Objectives and Initiatives
Since its inception, the Reclamation and Closure group has been focused on improving our institutional knowledge of our 35 closed sites. With a better knowledge of their unique geologies, histories, environmental condition and regulatory requirements, we will be better positioned to identify and manage the potential risks at each mine site.
On an annual basis, all operating and closed sites review – and revise as required – their closure assumptions, regarding the physical work and costs that would be required to complete closure. This ensures that our closure objectives are current and that our closure planning accounts for any new or revised conditions at the operation, and any regulatory changes that may affect closure plans or require changes to the closure design.
Reclamation and closure planning begins at the initial stages of a site’s planning and development process, and continues throughout the mine’s lifecycle. We encourage stakeholder consultation as early as possible, especially where the infrastructure that we build will be retained for community use, or where the land use involves the community’s input, and where the post-mining land use will differ from the way the land was used before mine development begins.
Closure planning begins at the earliest phases of a project’s lifecycle and evolves as the project matures. Effective closure planning:
- Includes active stakeholder participation
- Improves project transparency
- Identifies risks earlier so they can be mitigated
- Reduces long-term liabilities, and moves the project toward passive care and custodial transfer
- Recognizes and plans for potential post-closure land uses and opportunities
Completion of closure at El Sauzal Mine
In 2016, we successfully completed the closure of our El Sauzal mine in Mexico. Progressive reclamation had been underway for years. El Sauzal was the first mine in the world to be decommissioned, tested and certified as a ‘non-cyanide’ facility under the International Cyanide Management Code. Since production ended, the area was re-contoured and revegetated, creating a stable, environmentally safe and natural-looking landscape that will be useful in perpetuity. This site will be monitored and maintained as the vegetation matures and the environment restores an equilibrium to the site. Once this balance is attained, the land will continue to be utilized by the landowners.
The El Sauzal mountain range sees a significant amount of rain, thus controlling water runoff and limiting erosion damage was a concern. In 2016, we built six and a half kilometres of ditching to control water flow and divert valley flows from the mountains around the site, and minimize erosion. We will spend the next four years monitoring the reclaimed site and performing maintenance as required.
Preparation for Closure of the Marlin Mine
Mining at the Marlin mine in Guatemala will end by mid-2017. Progressive reclamation has been performed at the site since the start of operations in 2005. The Marlin pit backfill started in 2012, with a mixture of dry tailings, cement and rock used as fill material. This is a best-in-class technique that results in a stable, environmentally benign landscape. In December 2015, backfilling of the main pit was completed. In 2016, the cover of the pit wall began, and it is planned to be completed by May 2017. The tailings dam will be completely filled by June 2017, which will allow a dry reclamation with a cover to be finished by the end of 2019.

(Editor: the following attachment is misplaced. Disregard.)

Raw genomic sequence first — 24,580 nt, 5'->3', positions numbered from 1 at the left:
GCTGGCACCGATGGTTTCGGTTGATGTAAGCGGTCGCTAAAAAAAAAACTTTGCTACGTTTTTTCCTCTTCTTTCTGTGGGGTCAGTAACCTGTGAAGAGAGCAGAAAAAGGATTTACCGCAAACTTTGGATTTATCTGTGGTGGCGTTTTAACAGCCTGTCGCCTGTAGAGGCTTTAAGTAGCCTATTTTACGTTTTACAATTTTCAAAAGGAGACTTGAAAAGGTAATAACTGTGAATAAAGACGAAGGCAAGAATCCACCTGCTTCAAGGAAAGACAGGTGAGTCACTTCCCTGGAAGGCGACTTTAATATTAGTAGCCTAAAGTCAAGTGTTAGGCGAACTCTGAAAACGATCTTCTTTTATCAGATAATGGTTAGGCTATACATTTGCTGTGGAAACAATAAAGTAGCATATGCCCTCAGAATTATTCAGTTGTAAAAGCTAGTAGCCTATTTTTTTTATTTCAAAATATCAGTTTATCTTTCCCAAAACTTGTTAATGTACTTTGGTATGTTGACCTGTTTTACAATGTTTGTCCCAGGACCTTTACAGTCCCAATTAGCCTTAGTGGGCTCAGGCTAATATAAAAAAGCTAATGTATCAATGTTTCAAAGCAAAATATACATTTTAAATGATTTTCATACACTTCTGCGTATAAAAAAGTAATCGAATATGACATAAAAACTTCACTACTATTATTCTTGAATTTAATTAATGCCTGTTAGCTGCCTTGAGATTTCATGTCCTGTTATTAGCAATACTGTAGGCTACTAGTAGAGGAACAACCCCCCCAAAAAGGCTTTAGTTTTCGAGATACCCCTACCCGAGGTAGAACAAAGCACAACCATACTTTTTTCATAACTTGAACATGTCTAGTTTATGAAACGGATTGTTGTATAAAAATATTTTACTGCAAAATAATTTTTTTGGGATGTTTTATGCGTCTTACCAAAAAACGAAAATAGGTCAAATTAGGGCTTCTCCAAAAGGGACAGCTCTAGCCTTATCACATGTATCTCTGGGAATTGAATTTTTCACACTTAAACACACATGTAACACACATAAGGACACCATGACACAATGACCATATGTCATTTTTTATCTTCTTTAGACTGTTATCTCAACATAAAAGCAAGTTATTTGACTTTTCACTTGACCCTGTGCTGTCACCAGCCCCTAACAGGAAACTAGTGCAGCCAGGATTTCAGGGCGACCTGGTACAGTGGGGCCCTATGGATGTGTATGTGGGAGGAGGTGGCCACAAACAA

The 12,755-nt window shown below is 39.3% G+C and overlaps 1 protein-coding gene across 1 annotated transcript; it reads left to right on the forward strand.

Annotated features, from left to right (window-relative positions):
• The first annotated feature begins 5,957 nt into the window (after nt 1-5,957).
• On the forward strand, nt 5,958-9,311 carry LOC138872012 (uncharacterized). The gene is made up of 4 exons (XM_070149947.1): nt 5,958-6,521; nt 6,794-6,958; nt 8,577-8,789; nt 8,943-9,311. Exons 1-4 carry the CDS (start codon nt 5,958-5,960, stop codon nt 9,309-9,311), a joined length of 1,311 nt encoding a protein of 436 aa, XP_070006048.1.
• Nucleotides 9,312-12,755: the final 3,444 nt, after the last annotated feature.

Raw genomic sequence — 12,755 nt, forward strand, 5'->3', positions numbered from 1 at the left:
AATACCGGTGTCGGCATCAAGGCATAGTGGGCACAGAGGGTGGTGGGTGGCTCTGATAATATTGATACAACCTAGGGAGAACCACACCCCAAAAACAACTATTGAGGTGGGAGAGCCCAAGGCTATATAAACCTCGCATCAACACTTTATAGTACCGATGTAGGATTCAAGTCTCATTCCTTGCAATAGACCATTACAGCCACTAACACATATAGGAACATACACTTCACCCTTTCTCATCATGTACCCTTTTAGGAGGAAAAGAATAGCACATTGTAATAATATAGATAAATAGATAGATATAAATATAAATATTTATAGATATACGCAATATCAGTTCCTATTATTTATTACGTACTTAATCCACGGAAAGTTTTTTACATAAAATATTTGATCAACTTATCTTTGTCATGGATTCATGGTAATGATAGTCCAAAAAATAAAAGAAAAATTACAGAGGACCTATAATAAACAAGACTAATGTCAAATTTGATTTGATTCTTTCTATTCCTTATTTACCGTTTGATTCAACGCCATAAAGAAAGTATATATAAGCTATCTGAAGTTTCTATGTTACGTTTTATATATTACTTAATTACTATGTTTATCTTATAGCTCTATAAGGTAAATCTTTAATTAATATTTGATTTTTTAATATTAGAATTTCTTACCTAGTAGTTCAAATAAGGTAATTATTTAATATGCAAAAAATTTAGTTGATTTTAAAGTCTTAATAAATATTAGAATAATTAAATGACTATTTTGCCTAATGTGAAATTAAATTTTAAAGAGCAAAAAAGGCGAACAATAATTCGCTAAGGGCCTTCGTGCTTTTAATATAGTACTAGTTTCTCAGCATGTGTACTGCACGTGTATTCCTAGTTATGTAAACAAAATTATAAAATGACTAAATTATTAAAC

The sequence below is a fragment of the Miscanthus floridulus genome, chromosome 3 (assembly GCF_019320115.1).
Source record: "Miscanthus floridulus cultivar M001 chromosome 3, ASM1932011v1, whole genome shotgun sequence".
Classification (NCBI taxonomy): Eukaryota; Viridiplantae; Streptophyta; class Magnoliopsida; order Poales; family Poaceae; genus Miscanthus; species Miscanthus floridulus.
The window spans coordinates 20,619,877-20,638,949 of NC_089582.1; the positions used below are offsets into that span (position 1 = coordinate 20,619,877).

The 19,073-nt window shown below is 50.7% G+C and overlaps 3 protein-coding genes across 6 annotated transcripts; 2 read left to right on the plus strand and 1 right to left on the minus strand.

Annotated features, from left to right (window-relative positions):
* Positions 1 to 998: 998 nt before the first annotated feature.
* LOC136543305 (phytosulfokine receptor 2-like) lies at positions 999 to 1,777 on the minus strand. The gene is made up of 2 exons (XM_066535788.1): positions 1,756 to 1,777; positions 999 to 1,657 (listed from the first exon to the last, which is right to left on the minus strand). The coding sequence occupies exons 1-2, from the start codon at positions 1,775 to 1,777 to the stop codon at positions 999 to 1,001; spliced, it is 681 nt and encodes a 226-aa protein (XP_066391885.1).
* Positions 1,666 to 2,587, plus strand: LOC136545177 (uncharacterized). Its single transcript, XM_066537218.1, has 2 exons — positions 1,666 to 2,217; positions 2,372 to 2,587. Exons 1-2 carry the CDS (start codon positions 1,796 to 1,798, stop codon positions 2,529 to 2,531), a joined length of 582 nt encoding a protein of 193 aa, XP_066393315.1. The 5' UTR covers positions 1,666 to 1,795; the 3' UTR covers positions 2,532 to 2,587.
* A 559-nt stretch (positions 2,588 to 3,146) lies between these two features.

In 2016, with the mine approaching its final stages, the closure plan was updated. Community activities included information sessions and the finalizing of social agreements. Employees were offered education, training and retraining opportunities to help diversify their skill-sets.
Remote Water and Dam Monitoring at Equity Silver Mine
Equity Silver is a mine in northern BC, Canada, which has been closed for over 25 years. We maintain a small team to operate the water treatment facilities and maintain the site year-round. This year, we completed a remote monitoring project utilizing fixed, solar powered and GPS monitoring technology that has provided continuous live monitoring coverage. Using remote sensors and cameras, the water levels and the three dams are constantly monitored, with updates sent automatically to the operating team.
At Equity Silver, we are also exploring ways to mitigate the acid rock drainage, which has been actively treated since the mine closed. This year, we applied an innovative technology that we hope will help us understand the nature of the flow paths through the rock stockpiles and potentially help us stop the acid drainage. In addition, we have begun to study opportunities to reduce the water cover on the tailings.
Completion of the Greening of the Hollinger Open Pit Perimeter Berm at Porcupine
The Hollinger mine is a legendary underground mine that is part of the Porcupine mine complex in Timmins, Ontario. In 2014, the mine was reopened as an open pit, in part, to reduce long-term liabilities. A key component of getting the project off the ground began with the construction of a perimeter berm to control noise and dust. In 2016, we completed the greening of the perimeter berm surrounding the open pit mine. This, in addition to continuing the development of a subsequent land use plan with the City of Timmins, is the first stage in turning the property into a sustainable, usable green space in the city centre, immediately adjacent to downtown Timmins.